Kenya will benefit from a platform to identify new Covid-19 variants, as part of tie-up between KEMRI and Public Health England (PHE).
The Platform aims to support countries effectively identify, assess and track new SARS-CoV-2 variants, among their population, to fight Covid-19 and future pandemics.
The SARS-CoV-2 virus, has the capacity to change and evolve, therefore, it is important to monitor changes in the virus and assess any impact that they may have on severity, diagnostics and vaccine efficacy.
Kenya will receive genomic sequencing support through the UK’s New Variant Assessment Platform Programme (NVAP), as part of Kenya-UK Health Partnership.
Genome Sequencing Process, is a laboratory procedure that determines the order of an organism in one process and provides a very precise DNA fingerprint that can help link cases to one another allowing an outbreak to be detected and solved sooner.
In a press release, today, Cabinet Secretary (CS) for Health, Mutahi Kagwe, said that the support from UK will assist in the response to the current pandemic and will help the country to also fight future pandemics together.
“Through KEMRI and Oxford University, we have a 30-year health partnership, which continues to grow from strength to strength, as we continuously expand our scope of co-operation in the health sector,” he said
The CS noted that the Platform, will allow the UK’s unique sequencing and variant assessment capabilities, to support Kenya’s response to Covid-19, thus strengthening global health security.
The support includes reagents and equipment to increase in-country sequencing, technical advice, bioinformatics support and training.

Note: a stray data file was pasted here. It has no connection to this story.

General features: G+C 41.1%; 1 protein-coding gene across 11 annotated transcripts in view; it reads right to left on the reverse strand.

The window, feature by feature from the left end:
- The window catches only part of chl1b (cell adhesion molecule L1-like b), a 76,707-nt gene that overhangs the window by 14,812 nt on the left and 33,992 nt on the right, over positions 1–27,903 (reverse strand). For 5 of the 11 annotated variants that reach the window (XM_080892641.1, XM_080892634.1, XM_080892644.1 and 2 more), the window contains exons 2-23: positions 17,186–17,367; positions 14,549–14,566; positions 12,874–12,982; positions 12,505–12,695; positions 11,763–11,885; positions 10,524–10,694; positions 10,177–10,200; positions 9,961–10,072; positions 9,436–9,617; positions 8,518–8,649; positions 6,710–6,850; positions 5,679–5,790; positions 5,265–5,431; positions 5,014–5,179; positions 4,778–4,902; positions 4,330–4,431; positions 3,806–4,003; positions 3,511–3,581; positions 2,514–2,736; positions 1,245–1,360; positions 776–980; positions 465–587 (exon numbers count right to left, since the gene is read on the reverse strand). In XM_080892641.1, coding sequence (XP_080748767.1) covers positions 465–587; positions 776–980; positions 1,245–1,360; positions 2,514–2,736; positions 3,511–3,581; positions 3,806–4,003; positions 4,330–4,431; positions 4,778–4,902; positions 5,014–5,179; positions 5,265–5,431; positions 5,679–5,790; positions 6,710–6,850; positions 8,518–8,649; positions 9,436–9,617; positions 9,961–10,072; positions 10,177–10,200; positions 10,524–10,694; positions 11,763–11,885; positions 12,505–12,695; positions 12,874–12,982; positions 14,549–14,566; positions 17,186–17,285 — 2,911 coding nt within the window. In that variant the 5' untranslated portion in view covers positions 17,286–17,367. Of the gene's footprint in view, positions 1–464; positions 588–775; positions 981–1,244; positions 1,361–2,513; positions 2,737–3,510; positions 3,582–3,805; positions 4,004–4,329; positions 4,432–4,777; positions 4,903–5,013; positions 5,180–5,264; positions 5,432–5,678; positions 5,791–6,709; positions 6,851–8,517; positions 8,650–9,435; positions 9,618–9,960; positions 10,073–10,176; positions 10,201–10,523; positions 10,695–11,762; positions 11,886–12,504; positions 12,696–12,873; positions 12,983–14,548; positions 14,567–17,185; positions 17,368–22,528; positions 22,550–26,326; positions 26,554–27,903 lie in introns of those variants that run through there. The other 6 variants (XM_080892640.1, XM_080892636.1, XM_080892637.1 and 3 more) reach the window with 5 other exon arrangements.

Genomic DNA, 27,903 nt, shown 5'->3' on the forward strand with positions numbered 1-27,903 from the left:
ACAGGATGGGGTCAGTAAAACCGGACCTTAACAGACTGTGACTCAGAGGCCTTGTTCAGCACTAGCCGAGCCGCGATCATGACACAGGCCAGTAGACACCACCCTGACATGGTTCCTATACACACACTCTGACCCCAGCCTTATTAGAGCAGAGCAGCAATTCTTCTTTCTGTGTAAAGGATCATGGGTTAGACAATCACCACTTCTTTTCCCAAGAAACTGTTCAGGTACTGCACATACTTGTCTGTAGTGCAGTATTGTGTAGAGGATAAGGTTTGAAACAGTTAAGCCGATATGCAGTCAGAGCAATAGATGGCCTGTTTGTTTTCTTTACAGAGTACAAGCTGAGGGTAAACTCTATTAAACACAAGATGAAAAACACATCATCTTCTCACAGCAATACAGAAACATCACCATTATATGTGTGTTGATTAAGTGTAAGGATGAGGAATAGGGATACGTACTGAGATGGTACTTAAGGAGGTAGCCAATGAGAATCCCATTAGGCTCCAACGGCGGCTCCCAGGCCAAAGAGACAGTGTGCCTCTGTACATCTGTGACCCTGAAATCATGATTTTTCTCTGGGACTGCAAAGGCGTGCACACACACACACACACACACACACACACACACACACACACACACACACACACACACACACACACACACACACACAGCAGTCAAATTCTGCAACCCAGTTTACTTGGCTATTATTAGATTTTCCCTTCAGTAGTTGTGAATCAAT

British High Commissioner to Kenya, Jane Marriott, said the health partnership with Kenya is over 30 years old and that through the Covid-19 pandemic, the relationship has been incredibly strong.
“Kenyan and British scientists at KEMRI and Oxford University, were closely involved in the development of the AstraZeneca vaccine. Now we will share our expertise to work together in identifying, tracking and responding to new variants with Kenya, saving lives here and around the world. -No-one is safe until everyone is safe,” Marriott said.
The partnership builds on the Health Partnership signed by Foreign Secretary, Commonwealth and Development Office, Dominic Raab and Cabinet Secretary (CS) for Health, Mutahi Kagwe, during the former’s visit this January.
Through the Health Partnership, the UK has long supported Kenya in providing supplies and supporting health systems in areas of family planning, nutrition, maternal and new-born health.
“We have also provided significant support to Kenya through the Global Vaccine Alliance (GAVI) and the Global Fund to Fight AIDS, Tuberculosis and Malaria (GFATM) and plans are also in development for the UK to assist in the establishment of two regional hubs, one for the African Centre for Disease Control in Addis Ababa, Ethiopia and one in Singapore,” Raab noted.
A Technical Advisor will be deployed to Ethiopia to provide expertise and guidance on genomic sequencing strategy and policy as they begin to establish a hub to coordinate and undertake genomic sequencing across the continent.
Last year, the UK announced funding of Sh177 million to support a series of studies that will help monitor, understand and inform the Covid-19 response in Kenya.
The initiative, led by KEMRI-Wellcome Trust Research Programme, together with the Ministry of Health, will enable scientists in Kenya measure Covid-19 antibody prevalence among blood donors, attendees at ante-natal care clinics and among healthcare workers.
By Wangari Ndirangu